Review | More Than This by Patrick Ness

mttTitle: More Than This
Author: Patrick Ness
Genre: Young Adult | Science Fiction > Dystopia
Synopsis: A boy drowns, desperate and alone in his final moments. He dies. Then he wakes, naked and bruised and thirsty, but alive.How can this be? And what is this strange deserted place? As he struggles to understand what is happening, the boy dares to hope. Might this not be the end? Might there be more to this life, or perhaps this afterlife?
Would I recommend? To people who aren’t too plot-oriented, but enjoy the thought process and philosophy behind a novel.
Final Rating: ★★★☆☆
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Aimal’s Review:

I’ve been slightly obsessed with Patrick Ness for a couple of months now. I started his Chaos Walking trilogy last December, and I thought the first book was good. The second installment blew my mind. The third and final book ruined me in the best way possible. I then proceeded to go to the Strand and buy both ‘A Monster Calls’ as well as ‘More Than This.’ I liked the former, but I guess my expectations were so high that I didn’t enjoy it as much as I wanted to. As for ‘More Than This,’ I just thought it would be – how can I say this without sounding cheesy – more than this.

It’s weird. When I would pick this book up, I would read a ton of pages altogether, flying through them at lightning speed. But when I would put it down, it would take me a day or two to pick it back up.

Don’t get me wrong. This book is, in no way, a bad book. Patrick Ness deals with a number of difficult issues including kidnapping, homosexuality, acceptance and abuse. He does them in a unique way, unlike anything I’ve ever read before. Part of this novel can be categorized as contemporary, but on the whole, this book is a dystopian.

For some strange reason, I thought it would be entirely contemporary when going into it, but I was surprised. I’m still not sure if it was a pleasant surprise, though. Perhaps someone may enjoy it much more than I did if they knew what they were getting into. Often, I will say to the people reading my reviews, “Go into this without knowing too much.” For this, I would like to say, “Figure out what you’re reading first to avoid disappointment.”

Plot:

There isn’t one plot in this book. I can argue that there are two with several subplots in between those two as well. There is a dystopian plot, and there is a contemporary-ish plot. My problem with this book is that they were both so vastly different that it sometimes felt like I was reading two books rather than just one. I think the premise of this novel is interesting. Patrick Ness is imaginative beyond understanding, and he took risks with this novel, but unfortunately, those risks didn’t really pay off. I was more invested in the flashbacks/contemporary storyline than I was in the dystopian one, and that’s something I don’t often say. If Ness ever decides to release a book focused solely on the main protagonist’s flashbacks (unlikely), I would pick it up in a second. There was just too much going on for me to actually get into it.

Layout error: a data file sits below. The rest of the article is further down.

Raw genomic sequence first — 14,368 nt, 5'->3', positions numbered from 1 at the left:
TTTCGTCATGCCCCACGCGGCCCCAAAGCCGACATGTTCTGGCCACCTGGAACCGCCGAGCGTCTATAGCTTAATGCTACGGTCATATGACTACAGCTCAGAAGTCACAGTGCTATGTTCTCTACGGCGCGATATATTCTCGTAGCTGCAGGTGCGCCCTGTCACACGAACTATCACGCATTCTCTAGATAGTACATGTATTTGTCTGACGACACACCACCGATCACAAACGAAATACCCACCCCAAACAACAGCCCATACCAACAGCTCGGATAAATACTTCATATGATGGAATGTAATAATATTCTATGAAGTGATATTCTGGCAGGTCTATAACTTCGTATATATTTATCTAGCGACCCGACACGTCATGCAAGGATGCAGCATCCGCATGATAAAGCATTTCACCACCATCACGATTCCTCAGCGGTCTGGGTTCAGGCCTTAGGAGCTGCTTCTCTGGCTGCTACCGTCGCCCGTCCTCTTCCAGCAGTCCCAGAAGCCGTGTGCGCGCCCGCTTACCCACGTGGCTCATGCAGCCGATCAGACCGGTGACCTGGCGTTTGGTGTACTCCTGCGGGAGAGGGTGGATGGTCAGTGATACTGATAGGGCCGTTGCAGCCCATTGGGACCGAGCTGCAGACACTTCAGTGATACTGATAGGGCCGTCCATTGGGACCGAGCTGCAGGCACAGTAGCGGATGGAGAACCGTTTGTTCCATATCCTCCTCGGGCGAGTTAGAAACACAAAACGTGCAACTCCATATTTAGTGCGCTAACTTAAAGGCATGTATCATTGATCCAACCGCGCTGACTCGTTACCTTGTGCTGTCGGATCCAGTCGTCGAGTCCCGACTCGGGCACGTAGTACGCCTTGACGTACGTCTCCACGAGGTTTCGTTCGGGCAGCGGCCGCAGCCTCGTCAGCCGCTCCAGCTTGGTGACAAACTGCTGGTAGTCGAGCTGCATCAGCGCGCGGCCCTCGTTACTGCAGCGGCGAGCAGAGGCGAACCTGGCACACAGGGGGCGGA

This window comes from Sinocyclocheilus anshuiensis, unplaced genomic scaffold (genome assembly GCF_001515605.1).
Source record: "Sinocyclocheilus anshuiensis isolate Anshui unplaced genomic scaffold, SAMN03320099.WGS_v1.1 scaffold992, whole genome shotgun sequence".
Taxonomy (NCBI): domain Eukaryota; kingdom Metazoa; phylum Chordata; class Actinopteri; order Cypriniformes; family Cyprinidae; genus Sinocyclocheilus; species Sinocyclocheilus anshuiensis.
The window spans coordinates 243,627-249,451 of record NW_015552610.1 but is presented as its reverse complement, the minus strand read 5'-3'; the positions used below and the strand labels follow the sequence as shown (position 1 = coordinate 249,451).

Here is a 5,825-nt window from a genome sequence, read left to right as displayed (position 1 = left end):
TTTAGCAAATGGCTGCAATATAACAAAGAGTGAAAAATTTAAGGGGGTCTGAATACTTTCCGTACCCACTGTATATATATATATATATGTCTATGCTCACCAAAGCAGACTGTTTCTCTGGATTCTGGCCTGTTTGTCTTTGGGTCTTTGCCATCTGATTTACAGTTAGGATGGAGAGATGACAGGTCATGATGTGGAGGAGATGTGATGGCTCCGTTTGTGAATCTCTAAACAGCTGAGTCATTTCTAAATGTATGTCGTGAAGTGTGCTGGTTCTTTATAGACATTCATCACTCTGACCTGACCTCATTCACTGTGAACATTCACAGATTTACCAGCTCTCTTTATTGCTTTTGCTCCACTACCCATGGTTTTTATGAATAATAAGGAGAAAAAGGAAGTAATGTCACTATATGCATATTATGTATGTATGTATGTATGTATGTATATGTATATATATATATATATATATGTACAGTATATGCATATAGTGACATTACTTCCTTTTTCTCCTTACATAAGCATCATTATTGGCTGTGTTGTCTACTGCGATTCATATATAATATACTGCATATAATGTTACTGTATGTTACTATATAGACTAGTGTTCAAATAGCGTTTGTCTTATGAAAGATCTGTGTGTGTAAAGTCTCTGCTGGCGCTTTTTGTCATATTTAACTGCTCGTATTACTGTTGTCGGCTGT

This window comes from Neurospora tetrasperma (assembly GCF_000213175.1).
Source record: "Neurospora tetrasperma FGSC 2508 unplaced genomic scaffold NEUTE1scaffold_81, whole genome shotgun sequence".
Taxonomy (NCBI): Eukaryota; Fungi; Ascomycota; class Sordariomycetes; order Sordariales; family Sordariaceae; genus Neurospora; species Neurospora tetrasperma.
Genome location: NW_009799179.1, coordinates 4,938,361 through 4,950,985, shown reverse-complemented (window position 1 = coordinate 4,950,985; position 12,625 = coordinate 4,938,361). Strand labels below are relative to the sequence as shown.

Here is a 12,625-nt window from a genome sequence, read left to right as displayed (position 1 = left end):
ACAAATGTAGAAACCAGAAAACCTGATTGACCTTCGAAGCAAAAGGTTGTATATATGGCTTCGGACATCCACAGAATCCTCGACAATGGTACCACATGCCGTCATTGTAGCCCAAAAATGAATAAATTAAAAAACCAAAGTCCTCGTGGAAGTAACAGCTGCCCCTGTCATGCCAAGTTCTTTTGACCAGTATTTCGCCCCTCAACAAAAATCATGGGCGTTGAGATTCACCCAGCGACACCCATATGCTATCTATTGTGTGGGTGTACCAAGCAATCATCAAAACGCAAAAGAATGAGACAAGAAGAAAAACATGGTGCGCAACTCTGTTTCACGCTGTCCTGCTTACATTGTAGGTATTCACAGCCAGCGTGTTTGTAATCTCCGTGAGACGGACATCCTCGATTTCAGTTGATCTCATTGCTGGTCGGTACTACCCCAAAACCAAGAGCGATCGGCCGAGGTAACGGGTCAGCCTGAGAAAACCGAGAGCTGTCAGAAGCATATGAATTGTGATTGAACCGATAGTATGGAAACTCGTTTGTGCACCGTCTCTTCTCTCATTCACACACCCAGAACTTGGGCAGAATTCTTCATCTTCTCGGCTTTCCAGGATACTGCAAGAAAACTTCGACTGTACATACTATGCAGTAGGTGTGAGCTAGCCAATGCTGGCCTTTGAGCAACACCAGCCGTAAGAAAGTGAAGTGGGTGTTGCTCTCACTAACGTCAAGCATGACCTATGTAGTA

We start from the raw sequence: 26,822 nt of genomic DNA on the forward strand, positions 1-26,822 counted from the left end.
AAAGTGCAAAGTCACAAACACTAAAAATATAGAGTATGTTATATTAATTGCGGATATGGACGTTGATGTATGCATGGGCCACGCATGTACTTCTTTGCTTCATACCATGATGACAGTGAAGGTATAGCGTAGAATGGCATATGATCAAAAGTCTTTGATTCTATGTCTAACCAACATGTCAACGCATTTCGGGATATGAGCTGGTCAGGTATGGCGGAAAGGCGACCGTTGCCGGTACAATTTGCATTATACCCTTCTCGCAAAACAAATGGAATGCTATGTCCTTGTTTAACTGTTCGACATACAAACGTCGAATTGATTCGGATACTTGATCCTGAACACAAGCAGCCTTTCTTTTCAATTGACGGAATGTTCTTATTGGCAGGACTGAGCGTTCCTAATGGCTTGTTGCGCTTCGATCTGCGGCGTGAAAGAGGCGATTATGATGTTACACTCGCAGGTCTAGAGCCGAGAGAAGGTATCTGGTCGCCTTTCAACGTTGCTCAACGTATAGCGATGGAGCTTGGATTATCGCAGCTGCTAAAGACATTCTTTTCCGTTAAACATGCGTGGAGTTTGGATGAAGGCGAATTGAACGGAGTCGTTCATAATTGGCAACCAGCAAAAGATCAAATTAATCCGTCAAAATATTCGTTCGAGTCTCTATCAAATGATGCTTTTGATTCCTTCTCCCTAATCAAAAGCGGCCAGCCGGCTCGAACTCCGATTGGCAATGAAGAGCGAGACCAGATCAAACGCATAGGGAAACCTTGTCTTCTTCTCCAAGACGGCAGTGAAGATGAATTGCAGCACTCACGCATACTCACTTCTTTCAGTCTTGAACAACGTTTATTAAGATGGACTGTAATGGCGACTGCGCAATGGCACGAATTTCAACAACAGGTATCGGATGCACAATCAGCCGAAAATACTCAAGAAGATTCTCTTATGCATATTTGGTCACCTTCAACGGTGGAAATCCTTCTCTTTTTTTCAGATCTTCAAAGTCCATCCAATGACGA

Also, the end was frustrating. I read this entire book to know what was actually happening, what was not happening, what was going to happen. In the end, nothing is actually resolved. It’s way too open for my liking, almost like there’s room for an entire new book. I didn’t like that.

Characters:

The characters are what gave this book life. There is a vast cast of characters, and unbelievably, you’re invested in almost all of them. Also, there’s so much diversity: we have white characters, a kick-ass black female, an adorable Polish child, and even a cop with an Arab name. Usually, if I was reading any other book or any other author, I would think it felt too forced, but not in this one.

I loved how each character had a very distinct personality. Their voices were strong and easily distinguishable. The protagonist and the main side characters were lovable. I felt very invested in their story lines, and perhaps this investment and care for them is what allowed me to continue reading.

But like I said before, this investment doesn’t really pay off because of that open ending. It’s unfortunate.

Writing Style:

Patrick Ness is a fantastic writer. I will say that til the end of my days, even if he gives me a book in the future that I absolutely despise. He has a way to suck you in. He is imaginative, and his characters feel real. He raises important issues and tackles them with tremendous grace. His writing is not gimicky. It’s not forced. Even if you don’t like a book he has written, it still makes you feel something. He may disappoint you because of how much you love his writing, but this love will never fade.

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Comments

  1. Yeah this one is a bit of a hit and miss isn’t it? However for me I’ve got to say that I loved it – you’re right: this book has very little plot but the mind play is exceptional. It was a creative book, and it took a whole philosophical field (cogito ergo sum) and just YA-ed it. That’s freakin’ clever. 😀

    • It’s weird, because even though I didn’t like it too much, I can absolutely understand its appeal. It IS very clever. It IS very smart, and maybe if I knew before going into it that it’s more thought-process based rather than plot-based, it would’ve definitely blown my mind 😀

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